Various storms, and in particular Storm Emma, along with Red Weather Warnings certainly dominated our lives during the first quarter of 2018. It brought out the greatness in people as neighbours checked in on each other to ensure they were ok. This wasn’t the first time we saw this wonderful human response to crises – recall the great snow of 1982, the petrol shortages in the ‘70s, the 2008 crash and you might even remember when there were break-downs in production due to a fire or an electricity outage in your own factory or plant.
But soon we were all looking for things to get back to ‘normal’. Back to living our “I’m alright thanks” lives.
The problem is that the ‘normal’ is built on other suppositions about how people are, about how we are. Our whole society and how we are governed is built around these suppositions – that we can and should go it alone, that dependence is bad and independence is good, that our security can be achieved financially, that there must be some monetary payback for everything you do etc.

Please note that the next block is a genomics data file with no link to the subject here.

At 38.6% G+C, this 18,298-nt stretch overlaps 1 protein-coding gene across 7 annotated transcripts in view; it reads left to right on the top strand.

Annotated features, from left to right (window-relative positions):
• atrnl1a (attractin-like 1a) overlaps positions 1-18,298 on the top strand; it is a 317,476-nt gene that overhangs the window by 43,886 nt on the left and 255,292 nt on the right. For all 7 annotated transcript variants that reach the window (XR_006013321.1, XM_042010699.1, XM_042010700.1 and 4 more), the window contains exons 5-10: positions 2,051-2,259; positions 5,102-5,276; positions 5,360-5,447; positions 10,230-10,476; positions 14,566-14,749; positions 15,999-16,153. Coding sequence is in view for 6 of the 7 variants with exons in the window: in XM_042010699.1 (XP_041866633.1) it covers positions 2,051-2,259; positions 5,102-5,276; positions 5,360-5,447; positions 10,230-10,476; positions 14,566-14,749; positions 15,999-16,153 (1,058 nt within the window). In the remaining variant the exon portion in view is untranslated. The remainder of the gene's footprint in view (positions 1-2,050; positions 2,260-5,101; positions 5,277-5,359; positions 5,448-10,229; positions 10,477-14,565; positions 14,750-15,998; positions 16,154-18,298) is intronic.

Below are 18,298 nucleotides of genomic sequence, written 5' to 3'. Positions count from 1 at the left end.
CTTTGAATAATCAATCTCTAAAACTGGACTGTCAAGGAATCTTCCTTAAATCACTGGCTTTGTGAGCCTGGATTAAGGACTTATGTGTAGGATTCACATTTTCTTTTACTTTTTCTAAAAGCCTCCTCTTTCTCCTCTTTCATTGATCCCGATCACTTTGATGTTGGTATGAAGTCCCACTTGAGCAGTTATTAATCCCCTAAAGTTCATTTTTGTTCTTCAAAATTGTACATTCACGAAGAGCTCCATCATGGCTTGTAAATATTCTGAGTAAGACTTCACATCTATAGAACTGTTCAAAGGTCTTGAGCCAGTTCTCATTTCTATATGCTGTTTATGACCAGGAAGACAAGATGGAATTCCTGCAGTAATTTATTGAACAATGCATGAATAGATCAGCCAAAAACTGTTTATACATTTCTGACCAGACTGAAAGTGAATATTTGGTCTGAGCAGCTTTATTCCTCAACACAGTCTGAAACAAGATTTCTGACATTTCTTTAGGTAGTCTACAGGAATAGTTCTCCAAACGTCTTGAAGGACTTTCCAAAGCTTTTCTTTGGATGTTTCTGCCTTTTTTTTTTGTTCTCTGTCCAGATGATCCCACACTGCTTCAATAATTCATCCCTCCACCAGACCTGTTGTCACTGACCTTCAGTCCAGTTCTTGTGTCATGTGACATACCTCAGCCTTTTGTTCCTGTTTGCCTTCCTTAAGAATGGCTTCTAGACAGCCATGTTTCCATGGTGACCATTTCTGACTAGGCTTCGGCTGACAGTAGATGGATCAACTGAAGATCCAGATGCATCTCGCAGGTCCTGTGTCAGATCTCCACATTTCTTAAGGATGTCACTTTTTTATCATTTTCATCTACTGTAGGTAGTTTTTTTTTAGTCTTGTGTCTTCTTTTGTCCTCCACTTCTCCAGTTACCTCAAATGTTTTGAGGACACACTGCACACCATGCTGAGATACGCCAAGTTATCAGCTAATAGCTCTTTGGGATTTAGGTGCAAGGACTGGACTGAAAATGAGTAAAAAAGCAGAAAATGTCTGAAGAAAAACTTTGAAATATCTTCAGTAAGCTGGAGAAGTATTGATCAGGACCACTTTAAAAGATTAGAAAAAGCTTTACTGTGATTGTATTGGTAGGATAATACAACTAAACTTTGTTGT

Does it have to take a crisis to show us these important lessons?
- That going it alone doesn’t work all that well.
- That dependence and inter-dependence don’t feel bad at all, and in fact feel very good.
- That insecurity can break through any financial fence.
- And that there are many other and much better paybacks for doing things than purely financial ones.
For a few days we saw it was real. We saw it in the many stories of farmers rescuing animals, people calling on neighbour’s tractors to haul stuck vehicles back on roads. We saw it in the work of the Gardai (Irish police) whose responsibilities seem boundary-less. We saw it in the work of health and other emergency servants who saw taking risks as what has to be done, as normal.
We could remember how we and others were during those days and resist going back to the so-called normal.
Otherwise it will disappear as quickly as the snow… if we let it.
But we don’t have to!
We can choose what we make ‘normal’ to mean.
Which version we will choose to live and operate by.